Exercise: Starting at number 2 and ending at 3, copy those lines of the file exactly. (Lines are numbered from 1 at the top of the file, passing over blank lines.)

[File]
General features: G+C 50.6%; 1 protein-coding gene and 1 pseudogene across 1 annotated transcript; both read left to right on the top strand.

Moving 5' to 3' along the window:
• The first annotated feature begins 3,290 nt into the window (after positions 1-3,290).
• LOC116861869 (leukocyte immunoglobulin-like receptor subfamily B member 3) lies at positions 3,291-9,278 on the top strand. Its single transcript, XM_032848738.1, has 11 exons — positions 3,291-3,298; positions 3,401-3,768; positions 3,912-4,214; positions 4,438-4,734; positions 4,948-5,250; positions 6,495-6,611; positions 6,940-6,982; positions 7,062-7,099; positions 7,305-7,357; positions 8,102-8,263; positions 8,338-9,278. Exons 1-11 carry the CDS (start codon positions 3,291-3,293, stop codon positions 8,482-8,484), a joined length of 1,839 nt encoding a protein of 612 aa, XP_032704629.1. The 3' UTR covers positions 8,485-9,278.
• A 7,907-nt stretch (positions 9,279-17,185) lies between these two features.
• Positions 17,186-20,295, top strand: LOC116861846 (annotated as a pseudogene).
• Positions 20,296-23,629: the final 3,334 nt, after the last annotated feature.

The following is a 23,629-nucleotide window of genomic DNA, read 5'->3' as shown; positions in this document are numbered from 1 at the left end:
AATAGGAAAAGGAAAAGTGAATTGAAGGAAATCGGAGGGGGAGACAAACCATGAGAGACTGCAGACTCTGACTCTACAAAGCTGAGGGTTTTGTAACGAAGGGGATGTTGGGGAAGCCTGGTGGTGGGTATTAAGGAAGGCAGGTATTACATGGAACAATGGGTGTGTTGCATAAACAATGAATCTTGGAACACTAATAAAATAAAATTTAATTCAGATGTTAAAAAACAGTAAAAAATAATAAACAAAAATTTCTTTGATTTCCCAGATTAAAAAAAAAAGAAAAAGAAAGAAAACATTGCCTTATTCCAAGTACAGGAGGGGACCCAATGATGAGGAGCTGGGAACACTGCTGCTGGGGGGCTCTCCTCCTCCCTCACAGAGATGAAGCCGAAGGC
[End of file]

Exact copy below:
Moving 5' to 3' along the window:
• The first annotated feature begins 3,290 nt into the window (after positions 1-3,290).